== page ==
(2) confirm it by repeatedly selecting incompatible partners, for example, leading failed relationships, or behaving so erratically that they become unbearable to be with, or procrastinating in their work.

The following are some common self-protection strategies that are sabotaging you:

It’s important to keep in mind that self-protection strategies serve a purpose: they allow us to function more effectively. The problem is when these strategies fundamentally distort our perceptions and alter our behaviors in a way that’s misaligned with our true desires and moral values.

1. Repressing Reality

The ability to repress unpleasant events is one healthy and valuable self-protection strategy. It can be paralyzing to be constantly conscious of all the horrific things happening around us.

This is why people who had a happy childhood can easily recall those years, whereas people with a troubled childhood will find it more difficult to recall their youth.

However, as we grow older and become more capable of facing our problems, repressing things we don’t want to feel or acknowledge can become problematic.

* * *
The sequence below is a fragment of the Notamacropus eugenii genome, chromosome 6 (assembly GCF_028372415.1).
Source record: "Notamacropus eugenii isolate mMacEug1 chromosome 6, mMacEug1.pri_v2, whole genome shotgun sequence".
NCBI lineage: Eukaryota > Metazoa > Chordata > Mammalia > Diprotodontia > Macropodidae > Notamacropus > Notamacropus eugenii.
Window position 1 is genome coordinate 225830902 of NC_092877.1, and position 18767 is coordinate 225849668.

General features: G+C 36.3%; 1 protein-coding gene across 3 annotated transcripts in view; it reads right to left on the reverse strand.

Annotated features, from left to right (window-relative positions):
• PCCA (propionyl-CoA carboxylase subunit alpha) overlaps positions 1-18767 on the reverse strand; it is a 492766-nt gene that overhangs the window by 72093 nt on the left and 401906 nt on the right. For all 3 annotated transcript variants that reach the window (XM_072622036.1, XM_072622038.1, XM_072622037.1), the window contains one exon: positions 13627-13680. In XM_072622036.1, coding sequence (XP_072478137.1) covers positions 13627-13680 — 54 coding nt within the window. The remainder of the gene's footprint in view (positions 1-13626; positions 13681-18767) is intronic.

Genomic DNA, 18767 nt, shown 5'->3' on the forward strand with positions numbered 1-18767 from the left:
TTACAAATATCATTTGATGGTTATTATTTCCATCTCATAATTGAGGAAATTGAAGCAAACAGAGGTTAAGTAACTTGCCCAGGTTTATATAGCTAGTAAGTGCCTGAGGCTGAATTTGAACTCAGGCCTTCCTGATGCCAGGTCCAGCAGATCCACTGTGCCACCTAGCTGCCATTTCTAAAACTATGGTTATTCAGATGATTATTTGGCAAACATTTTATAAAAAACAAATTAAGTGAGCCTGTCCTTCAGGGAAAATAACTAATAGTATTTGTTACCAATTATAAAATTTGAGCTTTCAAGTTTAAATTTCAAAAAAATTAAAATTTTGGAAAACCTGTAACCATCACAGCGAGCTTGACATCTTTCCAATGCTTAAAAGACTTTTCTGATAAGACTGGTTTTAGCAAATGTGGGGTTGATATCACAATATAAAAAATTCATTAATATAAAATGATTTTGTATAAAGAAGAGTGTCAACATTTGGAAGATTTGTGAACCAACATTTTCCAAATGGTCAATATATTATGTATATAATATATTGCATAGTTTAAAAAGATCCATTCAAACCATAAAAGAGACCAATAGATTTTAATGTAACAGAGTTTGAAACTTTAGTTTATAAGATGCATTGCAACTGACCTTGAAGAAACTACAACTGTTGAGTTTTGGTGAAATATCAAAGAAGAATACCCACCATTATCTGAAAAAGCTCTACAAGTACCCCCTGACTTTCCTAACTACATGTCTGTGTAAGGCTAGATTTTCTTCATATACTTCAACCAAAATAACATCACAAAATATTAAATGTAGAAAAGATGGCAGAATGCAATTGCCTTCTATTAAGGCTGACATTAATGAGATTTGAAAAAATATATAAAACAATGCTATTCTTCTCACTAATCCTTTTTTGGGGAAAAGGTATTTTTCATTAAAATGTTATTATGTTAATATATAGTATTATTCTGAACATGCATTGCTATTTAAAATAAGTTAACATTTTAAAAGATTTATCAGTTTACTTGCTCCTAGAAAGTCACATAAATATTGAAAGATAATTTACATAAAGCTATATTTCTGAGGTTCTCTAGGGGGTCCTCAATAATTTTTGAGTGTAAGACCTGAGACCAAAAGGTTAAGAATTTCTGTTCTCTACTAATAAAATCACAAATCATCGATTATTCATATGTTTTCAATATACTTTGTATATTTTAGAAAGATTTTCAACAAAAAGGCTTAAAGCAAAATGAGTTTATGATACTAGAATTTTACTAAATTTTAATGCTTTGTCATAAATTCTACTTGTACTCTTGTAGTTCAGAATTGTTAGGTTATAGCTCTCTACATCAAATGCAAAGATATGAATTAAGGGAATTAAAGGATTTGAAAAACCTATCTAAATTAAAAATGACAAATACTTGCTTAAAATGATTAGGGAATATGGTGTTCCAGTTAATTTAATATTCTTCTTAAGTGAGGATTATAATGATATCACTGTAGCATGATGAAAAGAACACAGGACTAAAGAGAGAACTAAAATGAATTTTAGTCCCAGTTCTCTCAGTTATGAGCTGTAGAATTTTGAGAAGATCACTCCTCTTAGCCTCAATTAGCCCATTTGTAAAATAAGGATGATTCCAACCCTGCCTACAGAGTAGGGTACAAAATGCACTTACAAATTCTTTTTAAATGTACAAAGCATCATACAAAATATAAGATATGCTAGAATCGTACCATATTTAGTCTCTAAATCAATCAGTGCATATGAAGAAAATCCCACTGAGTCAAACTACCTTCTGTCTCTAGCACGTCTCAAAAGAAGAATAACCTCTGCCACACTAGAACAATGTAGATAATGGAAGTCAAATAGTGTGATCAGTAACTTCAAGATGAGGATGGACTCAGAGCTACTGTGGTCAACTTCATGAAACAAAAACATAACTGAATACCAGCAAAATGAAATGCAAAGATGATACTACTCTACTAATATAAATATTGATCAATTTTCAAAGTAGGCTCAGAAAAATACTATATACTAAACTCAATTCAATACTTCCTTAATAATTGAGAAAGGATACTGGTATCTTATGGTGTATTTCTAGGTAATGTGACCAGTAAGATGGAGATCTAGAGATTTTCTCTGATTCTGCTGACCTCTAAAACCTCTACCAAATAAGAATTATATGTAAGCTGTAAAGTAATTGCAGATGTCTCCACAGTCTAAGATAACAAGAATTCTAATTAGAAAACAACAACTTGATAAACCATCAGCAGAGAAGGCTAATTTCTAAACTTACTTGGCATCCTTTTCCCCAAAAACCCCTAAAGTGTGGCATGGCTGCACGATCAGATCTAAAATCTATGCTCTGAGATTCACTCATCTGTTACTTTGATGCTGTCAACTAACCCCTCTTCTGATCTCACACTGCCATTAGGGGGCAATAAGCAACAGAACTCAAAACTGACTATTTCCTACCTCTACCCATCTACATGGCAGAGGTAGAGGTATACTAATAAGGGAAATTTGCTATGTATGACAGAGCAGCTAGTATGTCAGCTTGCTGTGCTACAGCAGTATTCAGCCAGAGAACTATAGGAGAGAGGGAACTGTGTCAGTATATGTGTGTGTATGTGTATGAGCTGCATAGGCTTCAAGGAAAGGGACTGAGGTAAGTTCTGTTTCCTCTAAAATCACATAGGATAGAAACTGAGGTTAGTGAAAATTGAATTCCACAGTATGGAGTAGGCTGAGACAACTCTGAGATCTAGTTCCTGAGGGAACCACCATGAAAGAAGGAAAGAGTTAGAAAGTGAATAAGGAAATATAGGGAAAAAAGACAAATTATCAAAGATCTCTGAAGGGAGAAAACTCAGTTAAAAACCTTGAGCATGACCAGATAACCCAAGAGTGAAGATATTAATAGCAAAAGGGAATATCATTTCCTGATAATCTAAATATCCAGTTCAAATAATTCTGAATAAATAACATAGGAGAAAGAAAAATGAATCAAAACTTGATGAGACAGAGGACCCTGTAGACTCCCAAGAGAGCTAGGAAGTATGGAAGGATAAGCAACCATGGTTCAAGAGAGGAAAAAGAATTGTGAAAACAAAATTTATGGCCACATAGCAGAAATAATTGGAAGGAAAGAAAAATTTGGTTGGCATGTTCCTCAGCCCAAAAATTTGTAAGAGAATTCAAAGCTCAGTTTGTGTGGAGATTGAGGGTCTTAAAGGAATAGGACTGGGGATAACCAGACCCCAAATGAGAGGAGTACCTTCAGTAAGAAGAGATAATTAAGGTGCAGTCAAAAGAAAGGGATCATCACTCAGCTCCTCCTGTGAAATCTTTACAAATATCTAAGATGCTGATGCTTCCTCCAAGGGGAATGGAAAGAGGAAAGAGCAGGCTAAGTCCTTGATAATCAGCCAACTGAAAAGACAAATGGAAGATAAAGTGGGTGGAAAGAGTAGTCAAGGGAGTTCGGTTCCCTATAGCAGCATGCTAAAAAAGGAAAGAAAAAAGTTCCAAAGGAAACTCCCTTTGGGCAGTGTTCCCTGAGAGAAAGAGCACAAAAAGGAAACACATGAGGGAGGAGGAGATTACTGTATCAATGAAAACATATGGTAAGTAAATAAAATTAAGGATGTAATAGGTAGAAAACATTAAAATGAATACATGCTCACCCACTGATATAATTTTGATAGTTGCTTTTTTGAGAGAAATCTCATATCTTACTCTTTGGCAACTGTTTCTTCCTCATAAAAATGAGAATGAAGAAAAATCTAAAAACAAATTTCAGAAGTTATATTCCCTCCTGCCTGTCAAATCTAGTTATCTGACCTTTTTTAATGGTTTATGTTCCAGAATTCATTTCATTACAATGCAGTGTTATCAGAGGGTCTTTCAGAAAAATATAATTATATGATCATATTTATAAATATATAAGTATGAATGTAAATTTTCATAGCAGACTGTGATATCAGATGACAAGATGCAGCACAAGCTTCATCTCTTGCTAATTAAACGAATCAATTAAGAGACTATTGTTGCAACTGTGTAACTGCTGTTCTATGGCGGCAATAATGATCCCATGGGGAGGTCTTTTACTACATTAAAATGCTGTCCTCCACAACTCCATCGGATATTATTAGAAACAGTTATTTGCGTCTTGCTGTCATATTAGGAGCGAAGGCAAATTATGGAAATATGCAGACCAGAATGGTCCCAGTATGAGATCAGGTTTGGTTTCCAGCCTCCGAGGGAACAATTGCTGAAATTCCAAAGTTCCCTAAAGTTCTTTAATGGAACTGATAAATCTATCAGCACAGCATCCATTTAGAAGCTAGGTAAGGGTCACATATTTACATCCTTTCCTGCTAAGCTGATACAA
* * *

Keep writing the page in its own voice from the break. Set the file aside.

When you repress your problems, you are unable to work on them. And repressing them for too long, can lead to an accumulation of problems and feelings of exhaustion or total burnout.

2. Projection

Projection means perceiving other people through the lens of our own needs and feelings.

For example, if you feel inferior, there’s a good chance you’ll project dominance onto other people.

We might also project the experiences we had with our parents onto our romantic partner. For example, if our father was overly controlling, we might feel easily controlled by our partner, unconsciously assuming they’ll be like Dad.

Projection can be hard to detect because our perception provides the basis for every other mental function: thinking and feeling. It’s difficult to detect distortions in our perception without self-reflecting on past incidents.

It is much easier to detect distortion when self-protection strategies manifest on the level of behavior or action.

3. Feeling Like The Victim

Feeling like a victim is another self-protection strategy people use to shield themselves from painful self-awareness and taking their own responsibility.

It’s a way to avert feeling of guilt and shame away from them and project them onto a scapegoat.